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Why General Sisi Should Not Run For President of Egypt

Deputy Prime Minister and Defense Minister Gen. Abdel Fattah al-Sisi and the military to play important role as guarantor of Egypt's democratic transition.
Mourners hold a poster of Army Chief General Abdel Fattah al-Sisi during the military funeral service of police General Nabil Farag, who was killed on Thursday in Kerdasa, in Cairo's Nasr City district September 20, 2013. Egyptian security forces were hunting for supporters of deposed President Mohamed Mursi of the Muslim Brotherhood on Friday after retaking control of the town near Cairo in a crackdown on Islamists. On Thursday, army and police forces stormed Kerdasa where Islamist sympathies run deep and

Reports have surfaced with news of a popular Egyptian movement called "Complete Your Favor," aimed at mobilizing public pressure on Gen. Abdel Fattah al-Sisi to run for the presidency. As usual, skeptics smirked at such a plan. They had always suspected that Sisi would pretend that he was not interested in becoming president, while intelligence and security services prepare for popular and media pressure to "force" him to run in the end. What may appear as a spontaneous act, they see as a conspiracy long in the making.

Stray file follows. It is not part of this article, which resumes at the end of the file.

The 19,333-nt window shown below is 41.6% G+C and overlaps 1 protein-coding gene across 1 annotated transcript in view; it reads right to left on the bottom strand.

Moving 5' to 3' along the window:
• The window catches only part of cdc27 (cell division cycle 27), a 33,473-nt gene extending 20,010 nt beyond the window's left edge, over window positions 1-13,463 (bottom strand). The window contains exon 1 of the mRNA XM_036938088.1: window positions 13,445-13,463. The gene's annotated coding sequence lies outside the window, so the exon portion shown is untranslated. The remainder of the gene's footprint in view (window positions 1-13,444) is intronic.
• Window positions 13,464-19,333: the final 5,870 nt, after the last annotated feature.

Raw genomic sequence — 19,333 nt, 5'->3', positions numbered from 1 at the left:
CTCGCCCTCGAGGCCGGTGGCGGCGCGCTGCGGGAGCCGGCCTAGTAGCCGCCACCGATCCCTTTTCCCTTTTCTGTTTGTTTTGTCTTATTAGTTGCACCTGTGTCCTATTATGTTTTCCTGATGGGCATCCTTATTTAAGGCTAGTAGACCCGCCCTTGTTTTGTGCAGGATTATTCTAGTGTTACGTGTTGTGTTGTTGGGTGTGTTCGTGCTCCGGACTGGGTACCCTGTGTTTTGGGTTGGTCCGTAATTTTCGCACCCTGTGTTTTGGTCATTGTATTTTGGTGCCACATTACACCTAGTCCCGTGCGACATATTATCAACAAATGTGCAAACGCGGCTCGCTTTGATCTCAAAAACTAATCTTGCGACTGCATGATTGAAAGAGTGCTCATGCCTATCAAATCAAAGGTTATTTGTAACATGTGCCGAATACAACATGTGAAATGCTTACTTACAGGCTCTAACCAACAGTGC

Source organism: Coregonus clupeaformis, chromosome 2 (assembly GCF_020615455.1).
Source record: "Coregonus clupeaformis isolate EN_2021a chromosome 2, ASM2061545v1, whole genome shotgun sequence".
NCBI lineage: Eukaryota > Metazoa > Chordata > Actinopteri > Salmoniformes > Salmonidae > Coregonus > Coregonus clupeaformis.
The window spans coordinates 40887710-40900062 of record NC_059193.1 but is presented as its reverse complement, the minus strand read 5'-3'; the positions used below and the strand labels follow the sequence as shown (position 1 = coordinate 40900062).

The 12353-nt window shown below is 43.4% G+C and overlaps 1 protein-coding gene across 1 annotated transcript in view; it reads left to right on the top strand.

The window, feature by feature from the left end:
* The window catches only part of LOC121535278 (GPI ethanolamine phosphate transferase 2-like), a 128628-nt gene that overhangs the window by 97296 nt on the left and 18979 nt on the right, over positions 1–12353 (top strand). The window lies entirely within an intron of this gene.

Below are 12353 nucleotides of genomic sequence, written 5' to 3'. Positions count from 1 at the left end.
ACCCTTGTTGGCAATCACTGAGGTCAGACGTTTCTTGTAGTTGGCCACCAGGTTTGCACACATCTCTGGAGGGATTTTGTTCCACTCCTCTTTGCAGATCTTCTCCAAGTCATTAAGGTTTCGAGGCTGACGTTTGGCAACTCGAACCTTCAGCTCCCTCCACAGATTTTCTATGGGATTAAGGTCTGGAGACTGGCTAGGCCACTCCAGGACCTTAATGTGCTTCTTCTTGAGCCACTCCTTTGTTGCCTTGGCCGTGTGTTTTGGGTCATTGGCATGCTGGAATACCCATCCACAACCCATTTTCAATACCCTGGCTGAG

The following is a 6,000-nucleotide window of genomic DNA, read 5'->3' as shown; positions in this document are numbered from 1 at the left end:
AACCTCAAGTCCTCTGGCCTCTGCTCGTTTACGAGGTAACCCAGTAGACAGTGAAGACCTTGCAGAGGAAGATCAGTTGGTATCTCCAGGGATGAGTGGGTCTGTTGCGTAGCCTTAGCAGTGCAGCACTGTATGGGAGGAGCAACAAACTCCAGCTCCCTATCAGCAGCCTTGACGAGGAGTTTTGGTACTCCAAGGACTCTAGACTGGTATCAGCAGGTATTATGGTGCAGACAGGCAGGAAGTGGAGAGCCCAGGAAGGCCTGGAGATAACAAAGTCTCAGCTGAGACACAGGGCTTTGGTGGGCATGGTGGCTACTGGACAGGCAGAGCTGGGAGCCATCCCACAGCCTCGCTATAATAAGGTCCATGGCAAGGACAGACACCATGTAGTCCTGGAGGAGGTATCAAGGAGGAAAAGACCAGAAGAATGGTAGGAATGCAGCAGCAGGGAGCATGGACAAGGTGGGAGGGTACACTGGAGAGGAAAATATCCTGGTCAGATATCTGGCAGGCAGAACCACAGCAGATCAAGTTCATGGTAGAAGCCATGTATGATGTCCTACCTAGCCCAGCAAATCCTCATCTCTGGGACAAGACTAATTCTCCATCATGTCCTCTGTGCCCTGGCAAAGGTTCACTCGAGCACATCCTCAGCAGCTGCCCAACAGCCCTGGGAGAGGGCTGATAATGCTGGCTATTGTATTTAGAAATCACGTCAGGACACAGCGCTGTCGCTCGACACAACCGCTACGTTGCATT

Those who are enthusiastic about the defense minister running for president argue that Egypt is in need of a strong charismatic leader, someone capable of inspiring the people and reviving national ambitions. Such a leader, they believe, is needed to lead state institutions in coordinating their efforts to pick the country up from its fall and firmly restore the state's respect. Key reforms will undoubtedly require introduction of unpopular policies which can only be accepted if the people truly believed in the country’s leader. Enthusiasts point to the popular support Sisi enjoys and how Egyptians for instance accepted a harsh curfew which kept them at home starting from 7 p.m. and voluntarily observed its restrictions despite the negative economic consequences in a country where shopping traditionally takes place after sunset. Contrary to this, Egyptians had strongly rejected the Brotherhood’s government’s proposals to introduce legislation that would force shops to close at 9 p.m. 

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